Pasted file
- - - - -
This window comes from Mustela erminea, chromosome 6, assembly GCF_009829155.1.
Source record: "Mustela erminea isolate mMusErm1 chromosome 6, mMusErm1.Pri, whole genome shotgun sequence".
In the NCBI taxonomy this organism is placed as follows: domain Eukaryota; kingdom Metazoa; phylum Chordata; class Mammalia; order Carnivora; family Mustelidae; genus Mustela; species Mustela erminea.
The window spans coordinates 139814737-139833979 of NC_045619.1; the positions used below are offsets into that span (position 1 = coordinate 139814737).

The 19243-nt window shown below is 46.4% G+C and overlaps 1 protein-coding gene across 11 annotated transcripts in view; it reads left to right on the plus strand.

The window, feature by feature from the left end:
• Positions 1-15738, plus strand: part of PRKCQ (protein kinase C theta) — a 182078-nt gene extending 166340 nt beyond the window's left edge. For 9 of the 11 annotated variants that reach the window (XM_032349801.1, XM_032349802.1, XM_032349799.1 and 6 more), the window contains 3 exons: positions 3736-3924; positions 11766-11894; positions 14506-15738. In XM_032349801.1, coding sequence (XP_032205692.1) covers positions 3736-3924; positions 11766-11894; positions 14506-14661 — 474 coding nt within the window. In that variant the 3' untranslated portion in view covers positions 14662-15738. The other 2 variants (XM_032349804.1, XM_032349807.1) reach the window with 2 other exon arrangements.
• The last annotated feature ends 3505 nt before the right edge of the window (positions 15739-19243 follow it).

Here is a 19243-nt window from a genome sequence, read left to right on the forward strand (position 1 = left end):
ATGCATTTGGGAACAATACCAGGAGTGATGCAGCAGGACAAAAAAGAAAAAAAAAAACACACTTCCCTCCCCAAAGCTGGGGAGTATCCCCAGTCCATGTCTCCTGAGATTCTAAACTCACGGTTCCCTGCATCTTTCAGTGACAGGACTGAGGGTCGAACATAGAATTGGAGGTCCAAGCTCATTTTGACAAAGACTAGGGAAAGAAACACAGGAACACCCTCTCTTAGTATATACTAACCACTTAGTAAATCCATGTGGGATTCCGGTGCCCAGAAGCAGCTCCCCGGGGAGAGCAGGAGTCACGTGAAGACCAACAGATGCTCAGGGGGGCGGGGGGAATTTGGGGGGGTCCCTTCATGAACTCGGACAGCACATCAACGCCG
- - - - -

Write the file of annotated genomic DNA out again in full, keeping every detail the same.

This window comes from Mustela erminea, chromosome 6, assembly GCF_009829155.1.
Source record: "Mustela erminea isolate mMusErm1 chromosome 6, mMusErm1.Pri, whole genome shotgun sequence".
In the NCBI taxonomy this organism is placed as follows: domain Eukaryota; kingdom Metazoa; phylum Chordata; class Mammalia; order Carnivora; family Mustelidae; genus Mustela; species Mustela erminea.
The window spans coordinates 139814737-139833979 of NC_045619.1; the positions used below are offsets into that span (position 1 = coordinate 139814737).

The 19243-nt window shown below is 46.4% G+C and overlaps 1 protein-coding gene across 11 annotated transcripts in view; it reads left to right on the plus strand.

The window, feature by feature from the left end:
• Positions 1-15738, plus strand: part of PRKCQ (protein kinase C theta) — a 182078-nt gene extending 166340 nt beyond the window's left edge. For 9 of the 11 annotated variants that reach the window (XM_032349801.1, XM_032349802.1, XM_032349799.1 and 6 more), the window contains 3 exons: positions 3736-3924; positions 11766-11894; positions 14506-15738. In XM_032349801.1, coding sequence (XP_032205692.1) covers positions 3736-3924; positions 11766-11894; positions 14506-14661 — 474 coding nt within the window. In that variant the 3' untranslated portion in view covers positions 14662-15738. The other 2 variants (XM_032349804.1, XM_032349807.1) reach the window with 2 other exon arrangements.
• The last annotated feature ends 3505 nt before the right edge of the window (positions 15739-19243 follow it).

Here is a 19243-nt window from a genome sequence, read left to right on the forward strand (position 1 = left end):
ATGCATTTGGGAACAATACCAGGAGTGATGCAGCAGGACAAAAAAGAAAAAAAAAAACACACTTCCCTCCCCAAAGCTGGGGAGTATCCCCAGTCCATGTCTCCTGAGATTCTAAACTCACGGTTCCCTGCATCTTTCAGTGACAGGACTGAGGGTCGAACATAGAATTGGAGGTCCAAGCTCATTTTGACAAAGACTAGGGAAAGAAACACAGGAACACCCTCTCTTAGTATATACTAACCACTTAGTAAATCCATGTGGGATTCCGGTGCCCAGAAGCAGCTCCCCGGGGAGAGCAGGAGTCACGTGAAGACCAACAGATGCTCAGGGGGGCGGGGGGAATTTGGGGGGGTCCCTTCATGAACTCGGACAGCACATCAACGCCG